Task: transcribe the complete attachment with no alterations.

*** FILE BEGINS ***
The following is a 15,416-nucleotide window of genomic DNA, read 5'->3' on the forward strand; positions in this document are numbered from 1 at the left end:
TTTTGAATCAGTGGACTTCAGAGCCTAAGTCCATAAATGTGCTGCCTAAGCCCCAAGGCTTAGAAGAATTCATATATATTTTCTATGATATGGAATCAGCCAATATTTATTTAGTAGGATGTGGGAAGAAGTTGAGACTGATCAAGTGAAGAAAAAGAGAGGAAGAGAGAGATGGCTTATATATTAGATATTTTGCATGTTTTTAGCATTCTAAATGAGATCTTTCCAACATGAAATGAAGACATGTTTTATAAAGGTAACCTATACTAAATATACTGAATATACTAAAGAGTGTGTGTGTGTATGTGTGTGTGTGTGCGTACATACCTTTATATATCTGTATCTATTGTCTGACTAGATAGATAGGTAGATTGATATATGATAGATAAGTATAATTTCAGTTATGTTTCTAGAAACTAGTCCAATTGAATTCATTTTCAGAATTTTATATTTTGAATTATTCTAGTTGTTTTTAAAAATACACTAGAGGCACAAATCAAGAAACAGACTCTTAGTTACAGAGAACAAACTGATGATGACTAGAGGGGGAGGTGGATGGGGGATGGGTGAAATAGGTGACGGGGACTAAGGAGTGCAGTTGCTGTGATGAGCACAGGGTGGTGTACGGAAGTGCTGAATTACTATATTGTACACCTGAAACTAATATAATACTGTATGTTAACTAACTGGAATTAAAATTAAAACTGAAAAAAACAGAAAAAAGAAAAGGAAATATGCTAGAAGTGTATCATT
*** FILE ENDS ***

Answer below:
The following is a 15,416-nucleotide window of genomic DNA, read 5'->3' on the forward strand; positions in this document are numbered from 1 at the left end:
TTTTGAATCAGTGGACTTCAGAGCCTAAGTCCATAAATGTGCTGCCTAAGCCCCAAGGCTTAGAAGAATTCATATATATTTTCTATGATATGGAATCAGCCAATATTTATTTAGTAGGATGTGGGAAGAAGTTGAGACTGATCAAGTGAAGAAAAAGAGAGGAAGAGAGAGATGGCTTATATATTAGATATTTTGCATGTTTTTAGCATTCTAAATGAGATCTTTCCAACATGAAATGAAGACATGTTTTATAAAGGTAACCTATACTAAATATACTGAATATACTAAAGAGTGTGTGTGTGTATGTGTGTGTGTGTGCGTACATACCTTTATATATCTGTATCTATTGTCTGACTAGATAGATAGGTAGATTGATATATGATAGATAAGTATAATTTCAGTTATGTTTCTAGAAACTAGTCCAATTGAATTCATTTTCAGAATTTTATATTTTGAATTATTCTAGTTGTTTTTAAAAATACACTAGAGGCACAAATCAAGAAACAGACTCTTAGTTACAGAGAACAAACTGATGATGACTAGAGGGGGAGGTGGATGGGGGATGGGTGAAATAGGTGACGGGGACTAAGGAGTGCAGTTGCTGTGATGAGCACAGGGTGGTGTACGGAAGTGCTGAATTACTATATTGTACACCTGAAACTAATATAATACTGTATGTTAACTAACTGGAATTAAAATTAAAACTGAAAAAAACAGAAAAAAGAAAAGGAAATATGCTAGAAGTGTATCATT